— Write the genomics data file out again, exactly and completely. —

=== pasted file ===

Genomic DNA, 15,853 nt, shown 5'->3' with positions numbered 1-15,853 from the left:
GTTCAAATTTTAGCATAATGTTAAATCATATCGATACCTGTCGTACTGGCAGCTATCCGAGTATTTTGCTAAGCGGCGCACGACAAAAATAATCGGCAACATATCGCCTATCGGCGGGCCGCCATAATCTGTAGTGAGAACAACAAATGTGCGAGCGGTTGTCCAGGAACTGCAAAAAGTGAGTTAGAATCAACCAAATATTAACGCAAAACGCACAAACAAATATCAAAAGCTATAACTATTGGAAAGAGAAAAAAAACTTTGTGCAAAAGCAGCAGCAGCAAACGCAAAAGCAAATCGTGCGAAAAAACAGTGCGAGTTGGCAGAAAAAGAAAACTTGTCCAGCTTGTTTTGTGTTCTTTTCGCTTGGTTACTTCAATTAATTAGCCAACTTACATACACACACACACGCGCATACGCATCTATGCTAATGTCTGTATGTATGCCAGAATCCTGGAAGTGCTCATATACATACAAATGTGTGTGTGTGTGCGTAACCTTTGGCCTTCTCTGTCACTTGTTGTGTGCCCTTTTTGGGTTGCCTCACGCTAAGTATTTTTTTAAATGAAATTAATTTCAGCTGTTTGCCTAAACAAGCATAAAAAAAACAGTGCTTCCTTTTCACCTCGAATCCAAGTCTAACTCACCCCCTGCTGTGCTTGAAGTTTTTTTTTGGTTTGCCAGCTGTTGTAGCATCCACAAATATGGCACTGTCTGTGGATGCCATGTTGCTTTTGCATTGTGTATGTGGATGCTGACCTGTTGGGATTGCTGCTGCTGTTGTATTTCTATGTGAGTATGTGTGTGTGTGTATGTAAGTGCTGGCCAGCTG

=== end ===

Genomic DNA, 15,853 nt, shown 5'->3' with positions numbered 1-15,853 from the left:
GTTCAAATTTTAGCATAATGTTAAATCATATCGATACCTGTCGTACTGGCAGCTATCCGAGTATTTTGCTAAGCGGCGCACGACAAAAATAATCGGCAACATATCGCCTATCGGCGGGCCGCCATAATCTGTAGTGAGAACAACAAATGTGCGAGCGGTTGTCCAGGAACTGCAAAAAGTGAGTTAGAATCAACCAAATATTAACGCAAAACGCACAAACAAATATCAAAAGCTATAACTATTGGAAAGAGAAAAAAAACTTTGTGCAAAAGCAGCAGCAGCAAACGCAAAAGCAAATCGTGCGAAAAAACAGTGCGAGTTGGCAGAAAAAGAAAACTTGTCCAGCTTGTTTTGTGTTCTTTTCGCTTGGTTACTTCAATTAATTAGCCAACTTACATACACACACACACGCGCATACGCATCTATGCTAATGTCTGTATGTATGCCAGAATCCTGGAAGTGCTCATATACATACAAATGTGTGTGTGTGTGCGTAACCTTTGGCCTTCTCTGTCACTTGTTGTGTGCCCTTTTTGGGTTGCCTCACGCTAAGTATTTTTTTAAATGAAATTAATTTCAGCTGTTTGCCTAAACAAGCATAAAAAAAACAGTGCTTCCTTTTCACCTCGAATCCAAGTCTAACTCACCCCCTGCTGTGCTTGAAGTTTTTTTTTGGTTTGCCAGCTGTTGTAGCATCCACAAATATGGCACTGTCTGTGGATGCCATGTTGCTTTTGCATTGTGTATGTGGATGCTGACCTGTTGGGATTGCTGCTGCTGTTGTATTTCTATGTGAGTATGTGTGTGTGTGTATGTAAGTGCTGGCCAGCTG